Home News Saturday News, September 3

Saturday News, September 3



A Polk County judge says former Iowa Department of Human Services Director Jerry Foxhoven was serving at the governor’s discretion so there is no basis for a wrongful termination claim.  The judge dismissed Foxhoven’s suit against Governor Kim Reynolds this week.  Foxhoven had claimed he was fired three years ago because he refused to keep paying a governor’s aide with federal Medicaid money.  Reynolds says she knew all along that the suite “was baseless from the start.”



The City of Le Mars Street Dept. has hired Holzman Construction to do some street repairs on Turnberry Ave. The contractor plans to start Tuesday, Sept. 6th. This will require the closure of the street to traffic and they plan on about 12 days for construction, weather permitting.



Plymouth County Cyclists and Le Mars Police are teaming up to promote bicycle safety.  Cyclist member Mark Sturgeon says they recently held a helmet giveaway at the city’s Recreation Trailhead near US Highway 75

One of their ongoing promotions is bike safety.

A recent incident in Le Mars involving a car and a bicycle is another issue the Plymouth County Cyclists and Le Mars Police can address.

Hotel/Motel tax proceeds help fund some of these programs, including the recent installation of bike racks in downtown Le Mars.



The first set of residents with profound intellectual disabilities moved out of the state-run Glenwood Resource Center last week. The facility, where over 150 adults were living this spring, is scheduled to close in 2024. Iowa Health and Human Services director Kelly Garcia says 27 community providers have stepped forward as options for Glenwood residents.

Providers have been meeting on the Glenwood campus with the legal guardians for residents to discuss their options for care elsewhere. The state will host another “provider fair” at the state-run Woodward Resource Center this fall.

Garcia says decisions need to be made, to ensure residents get the care and services they need  when they leave the facility. Glenwood’s closure follows a federal investigation of allegations that residents were being mistreated and were not getting adequate medical care. The Department of Justice concluded that with the right support services, nearly all residents could live in community-based settings. Garcia says very few Glenwood residents will be transferred to nursing homes.

Garcia is now the director of an expanded agency, renamed the Iowa Department of Health and Human Services. Plans are underway to fold the Department on Aging into the agency. And the state is hiring a California company to join two other private firms managing Iowa Medicaid, which Garcia says now provides health care services for one-third of the state’s residents.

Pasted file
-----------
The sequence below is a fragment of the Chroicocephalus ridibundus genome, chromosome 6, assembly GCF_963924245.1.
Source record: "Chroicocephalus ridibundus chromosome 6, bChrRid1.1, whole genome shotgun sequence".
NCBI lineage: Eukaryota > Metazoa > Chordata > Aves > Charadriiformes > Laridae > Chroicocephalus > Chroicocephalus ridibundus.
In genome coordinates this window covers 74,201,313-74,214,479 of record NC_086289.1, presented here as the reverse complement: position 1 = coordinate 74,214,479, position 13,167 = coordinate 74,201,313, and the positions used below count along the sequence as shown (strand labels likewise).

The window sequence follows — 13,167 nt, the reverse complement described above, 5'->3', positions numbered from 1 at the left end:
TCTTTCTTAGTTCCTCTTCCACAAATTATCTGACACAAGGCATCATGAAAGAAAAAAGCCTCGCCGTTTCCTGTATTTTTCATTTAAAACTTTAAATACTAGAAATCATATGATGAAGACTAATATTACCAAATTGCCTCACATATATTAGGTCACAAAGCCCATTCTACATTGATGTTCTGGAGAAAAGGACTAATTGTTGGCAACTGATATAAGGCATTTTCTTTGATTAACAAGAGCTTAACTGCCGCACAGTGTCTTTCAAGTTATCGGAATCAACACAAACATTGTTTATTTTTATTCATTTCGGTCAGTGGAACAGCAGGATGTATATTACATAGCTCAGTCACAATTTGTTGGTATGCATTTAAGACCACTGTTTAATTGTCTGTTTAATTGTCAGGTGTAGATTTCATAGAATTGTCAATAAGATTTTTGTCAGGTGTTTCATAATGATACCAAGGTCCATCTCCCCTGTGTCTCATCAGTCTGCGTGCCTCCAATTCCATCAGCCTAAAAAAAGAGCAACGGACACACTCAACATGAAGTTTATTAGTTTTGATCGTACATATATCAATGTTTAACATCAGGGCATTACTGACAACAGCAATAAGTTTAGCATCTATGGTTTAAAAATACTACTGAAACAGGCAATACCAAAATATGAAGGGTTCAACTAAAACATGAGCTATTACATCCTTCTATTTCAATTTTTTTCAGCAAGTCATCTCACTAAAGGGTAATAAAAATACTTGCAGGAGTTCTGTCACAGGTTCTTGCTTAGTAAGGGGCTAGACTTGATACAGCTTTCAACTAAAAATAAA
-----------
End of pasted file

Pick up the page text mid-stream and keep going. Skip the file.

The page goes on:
Retail giant Walmart bought a minority share in a Nebraska beef packing plant on Wednesday, what an Iowa cattleman says is a “seismic shift” in the beef processing industry. Chad Tentinger, principal developer of Cattlemen’s Heritage Beef Company, says the move is historic — and it was inevitable.

Cattlemen’s Heritage is planning to build a 325-million dollar beef packing plant in southwest Iowa’s Mills County. Tentinger says Walmart’s move this week is what he sees for the future, which he says represents a “massive, fundamental change” to the beef industry.

Tentinger sees Walmart’s investment in the North Platte property as the first step by retail into beef production, which he predicts will be good for the consumer and good for the cattle producer.

It may only be a matter of time, he says, before Iowa-based grocery chains like Hy-Vee or Fareway make a similar move to Walmart by investing in localized meat processing.

Tentinger is founder and owner of TenCorp, a cattle industry construction firm with offices in Des Moines and Marcus. The planned beef plant in Mills County is on target to begin construction late this fall, Tentinger says, with the opening scheduled for late 2024. It will employ up to 750 workers and at capacity, will be able to process up to 15-hundred head of cattle per day.



Honey bees are becoming increasingly endangered in South Dakota.  Based on information compiled by Stacker, using data from the U.S. Department of Agriculture, the state has 184-thousand colonies.  That’s down over 12 percent from 2021.  Nationwide, colonies are down 22 percent year-over-year.  It’s estimated honey bees contribute 15-billion dollars to the U.S. economy annually.  More than a third of all crop species depend on honeybees for pollination.